However, the same fate will not befall the electric Commodores at the end of
their trials, with Mr McCleave keen to preserve one as an example of
Commodore-based Australian ingenuity alongside the ECOmmodore, a hybrid version
of the large car built by Holden and the CSIRO in 2000.
While it has lost a major backer, EV Engineering is also potentially losing the
source of its inspiration – the Holden Commodore large car – after the
car-maker started making noises that the future of the big-engined,
rear-wheel-drive platform was limited.
“We would have had to move to another platform (beyond the current Commodore),
and get support to do that, which would have been technically possible,” Mr
McCleave said. “But again, it needs financial support and backers and so on.”
Also working against it is what appeared to be a worldwide falling-out with
pure electric vehicles, he said.
“I think it is fair to say that globally they’re (the major car-makers are)
scaling back some of the activities in that area, which probably reflects other
factors – the global financial crisis, for example – has become more of an
issue at all levels.
“So in terms of the merits of putting a lot of money into rapid deployment of
electric cars, I think there’s other factors have stepped in and taken
Mr McCleave said the fleet of seven electric Commodores – each one has a
specially made rear suspension system that places the 145kW electric motor in
between the rear wheels – has clocked up a combined 100,000 kilometres of
driving, returning valuable data.
“They’re getting good use, and we’re getting good feedback from them,” he said.
“We are still happy with the performance of the car, and the people who drive
them love them.”
Would EV Engineering have had a longer life if it had backed the locally made
Cruze small car? Mr McCleave was not so sure.
“It’s a $64,000 question. But there would have been merit in doing that if
Holden were able to support us with that platform,” he said.
“It was certainly discussed, there was no argument about that.
“But in many ways the Commodore was an ideal vehicle in terms of being able to
seize the opportunity at the time and being able to move very quickly on it,
because it was a relatively easy vehicle to convert from a technical viewpoint,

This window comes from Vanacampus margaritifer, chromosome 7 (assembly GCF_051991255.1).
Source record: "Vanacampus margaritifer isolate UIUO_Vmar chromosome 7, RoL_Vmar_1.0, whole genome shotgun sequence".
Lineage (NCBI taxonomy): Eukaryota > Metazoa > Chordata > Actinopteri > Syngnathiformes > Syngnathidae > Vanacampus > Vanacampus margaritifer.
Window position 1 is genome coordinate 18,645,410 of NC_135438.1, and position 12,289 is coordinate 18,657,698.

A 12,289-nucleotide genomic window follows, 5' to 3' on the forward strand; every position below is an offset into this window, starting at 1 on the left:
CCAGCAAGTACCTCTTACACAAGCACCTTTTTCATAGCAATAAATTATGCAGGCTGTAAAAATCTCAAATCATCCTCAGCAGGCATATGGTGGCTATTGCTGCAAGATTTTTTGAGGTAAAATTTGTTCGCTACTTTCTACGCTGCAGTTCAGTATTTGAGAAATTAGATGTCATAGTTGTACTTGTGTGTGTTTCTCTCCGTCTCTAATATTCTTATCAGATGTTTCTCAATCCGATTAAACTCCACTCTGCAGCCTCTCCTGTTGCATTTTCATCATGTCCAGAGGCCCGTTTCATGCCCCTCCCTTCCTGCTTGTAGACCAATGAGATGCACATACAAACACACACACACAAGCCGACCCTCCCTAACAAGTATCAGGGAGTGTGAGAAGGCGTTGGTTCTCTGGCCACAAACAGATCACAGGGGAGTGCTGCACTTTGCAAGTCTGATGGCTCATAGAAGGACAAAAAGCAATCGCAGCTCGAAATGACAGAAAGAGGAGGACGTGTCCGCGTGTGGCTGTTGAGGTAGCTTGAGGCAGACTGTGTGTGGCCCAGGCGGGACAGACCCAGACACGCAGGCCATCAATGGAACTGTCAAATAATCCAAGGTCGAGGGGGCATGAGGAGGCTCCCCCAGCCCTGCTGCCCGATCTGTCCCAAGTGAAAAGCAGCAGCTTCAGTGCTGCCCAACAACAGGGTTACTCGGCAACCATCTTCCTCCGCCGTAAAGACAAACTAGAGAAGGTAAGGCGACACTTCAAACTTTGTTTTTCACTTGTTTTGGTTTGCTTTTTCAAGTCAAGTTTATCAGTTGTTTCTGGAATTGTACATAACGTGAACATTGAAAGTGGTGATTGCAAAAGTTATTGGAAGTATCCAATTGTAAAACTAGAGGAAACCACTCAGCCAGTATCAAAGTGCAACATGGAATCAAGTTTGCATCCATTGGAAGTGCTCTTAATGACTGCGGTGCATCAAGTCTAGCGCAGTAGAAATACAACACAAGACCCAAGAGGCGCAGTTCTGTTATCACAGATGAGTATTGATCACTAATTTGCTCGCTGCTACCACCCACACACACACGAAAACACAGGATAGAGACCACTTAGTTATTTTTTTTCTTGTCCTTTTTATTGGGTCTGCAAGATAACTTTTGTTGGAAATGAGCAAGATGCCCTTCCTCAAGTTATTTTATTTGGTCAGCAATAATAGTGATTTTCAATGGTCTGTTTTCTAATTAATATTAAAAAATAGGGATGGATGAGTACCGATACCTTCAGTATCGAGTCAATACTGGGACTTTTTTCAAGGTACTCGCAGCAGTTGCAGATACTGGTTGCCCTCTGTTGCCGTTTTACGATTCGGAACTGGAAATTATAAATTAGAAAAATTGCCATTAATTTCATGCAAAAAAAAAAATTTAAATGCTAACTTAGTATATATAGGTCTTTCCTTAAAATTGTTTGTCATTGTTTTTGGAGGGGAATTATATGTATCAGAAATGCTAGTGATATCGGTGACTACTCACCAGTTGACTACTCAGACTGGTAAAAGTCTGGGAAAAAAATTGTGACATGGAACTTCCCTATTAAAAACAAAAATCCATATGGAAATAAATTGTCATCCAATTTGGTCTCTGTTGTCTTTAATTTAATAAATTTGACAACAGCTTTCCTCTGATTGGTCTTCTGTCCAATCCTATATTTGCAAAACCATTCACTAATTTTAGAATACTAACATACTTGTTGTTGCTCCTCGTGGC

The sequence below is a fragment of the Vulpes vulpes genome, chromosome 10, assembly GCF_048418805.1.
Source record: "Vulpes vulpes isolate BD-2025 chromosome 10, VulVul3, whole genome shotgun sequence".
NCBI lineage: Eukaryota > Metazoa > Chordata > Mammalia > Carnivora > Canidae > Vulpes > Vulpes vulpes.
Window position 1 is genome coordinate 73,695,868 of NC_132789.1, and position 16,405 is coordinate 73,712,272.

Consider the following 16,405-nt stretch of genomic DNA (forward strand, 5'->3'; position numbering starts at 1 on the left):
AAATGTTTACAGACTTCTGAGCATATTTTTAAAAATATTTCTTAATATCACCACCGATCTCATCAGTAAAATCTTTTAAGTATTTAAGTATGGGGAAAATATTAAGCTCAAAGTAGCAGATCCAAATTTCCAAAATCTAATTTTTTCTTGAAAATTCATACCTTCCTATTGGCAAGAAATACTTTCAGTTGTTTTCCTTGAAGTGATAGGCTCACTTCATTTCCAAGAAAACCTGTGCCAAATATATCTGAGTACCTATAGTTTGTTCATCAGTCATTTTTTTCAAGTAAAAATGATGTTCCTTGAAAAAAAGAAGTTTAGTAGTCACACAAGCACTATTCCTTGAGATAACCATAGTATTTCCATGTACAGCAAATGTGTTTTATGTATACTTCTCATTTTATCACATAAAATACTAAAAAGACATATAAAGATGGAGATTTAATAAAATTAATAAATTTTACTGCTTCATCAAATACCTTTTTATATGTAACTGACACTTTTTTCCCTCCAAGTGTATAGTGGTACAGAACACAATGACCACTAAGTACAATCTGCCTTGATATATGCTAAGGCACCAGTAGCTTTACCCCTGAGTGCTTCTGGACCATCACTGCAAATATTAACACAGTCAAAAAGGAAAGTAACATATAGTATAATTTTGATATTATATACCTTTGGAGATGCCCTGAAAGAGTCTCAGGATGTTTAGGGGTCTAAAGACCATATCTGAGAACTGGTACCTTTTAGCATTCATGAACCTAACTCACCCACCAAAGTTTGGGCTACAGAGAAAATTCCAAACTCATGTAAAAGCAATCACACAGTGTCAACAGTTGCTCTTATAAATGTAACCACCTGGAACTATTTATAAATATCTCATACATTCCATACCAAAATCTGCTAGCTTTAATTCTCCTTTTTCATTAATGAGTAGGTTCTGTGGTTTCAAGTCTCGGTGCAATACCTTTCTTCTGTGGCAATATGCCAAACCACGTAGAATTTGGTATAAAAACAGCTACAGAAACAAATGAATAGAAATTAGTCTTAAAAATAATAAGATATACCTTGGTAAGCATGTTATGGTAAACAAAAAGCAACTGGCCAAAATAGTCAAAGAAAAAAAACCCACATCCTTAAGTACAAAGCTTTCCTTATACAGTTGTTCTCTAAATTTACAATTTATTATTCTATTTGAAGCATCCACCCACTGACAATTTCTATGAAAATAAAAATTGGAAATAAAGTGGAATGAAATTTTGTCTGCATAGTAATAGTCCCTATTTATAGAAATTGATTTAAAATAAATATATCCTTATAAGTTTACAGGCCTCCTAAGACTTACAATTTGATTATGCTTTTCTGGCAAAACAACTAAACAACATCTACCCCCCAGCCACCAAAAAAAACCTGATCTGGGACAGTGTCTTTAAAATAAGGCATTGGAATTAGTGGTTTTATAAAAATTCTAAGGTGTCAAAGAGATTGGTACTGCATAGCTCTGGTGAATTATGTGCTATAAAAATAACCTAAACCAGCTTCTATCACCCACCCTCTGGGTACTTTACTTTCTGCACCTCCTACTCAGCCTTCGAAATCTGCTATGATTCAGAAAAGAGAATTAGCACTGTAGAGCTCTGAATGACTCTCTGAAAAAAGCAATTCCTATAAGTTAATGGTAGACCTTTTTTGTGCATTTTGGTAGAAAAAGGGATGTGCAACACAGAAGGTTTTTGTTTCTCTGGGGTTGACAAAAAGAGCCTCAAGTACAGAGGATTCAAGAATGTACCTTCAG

and Holden were able to support it fairly quickly.
“So we were able to get going on it in a matter of months rather than perhaps
negotiating for a much longer period.
“In terms of seizing opportunity when it was available, Commodore was the right
Since forming its alliance 20 months ago, project partners Bosch, Continental
and GE have all ended their relationship with EV Engineering, leaving Futuris
Automotive and Air International as founding partners.
However, one new name has joined the electric revolution – Axiflux. The
Melbourne-based company has developed a new electric motor that is much smaller
than conventional units.
It is holding trails with EV Engineering in the hope that the motor can one day
develop into a commercial product with more applications than just cars.
“There’s a lot of stationary applications for a motor with better efficiency
and power density,” Mr McCleave said.
“There’s a demand for this all over the mining industry. Think of the price of
shipping in diesel (to mining sites) to run a fan when you can run that fan 20
per cent more efficiently.”
While diversifying the market for the Axiflux motor is a key to EV Engineering’
s long-term future, Mr McCleave said the company would keep taking with
car-makers in China, Thailand and Malaysia in the hope that one day they would
be interested in the technology.
“We’re letting the business plan for EV Engineering evolve a bit,” he said.
“What we’re doing now is putting all our efforts into working with Axiflux to
show the potential of their motor and not letting ourselves get distracted with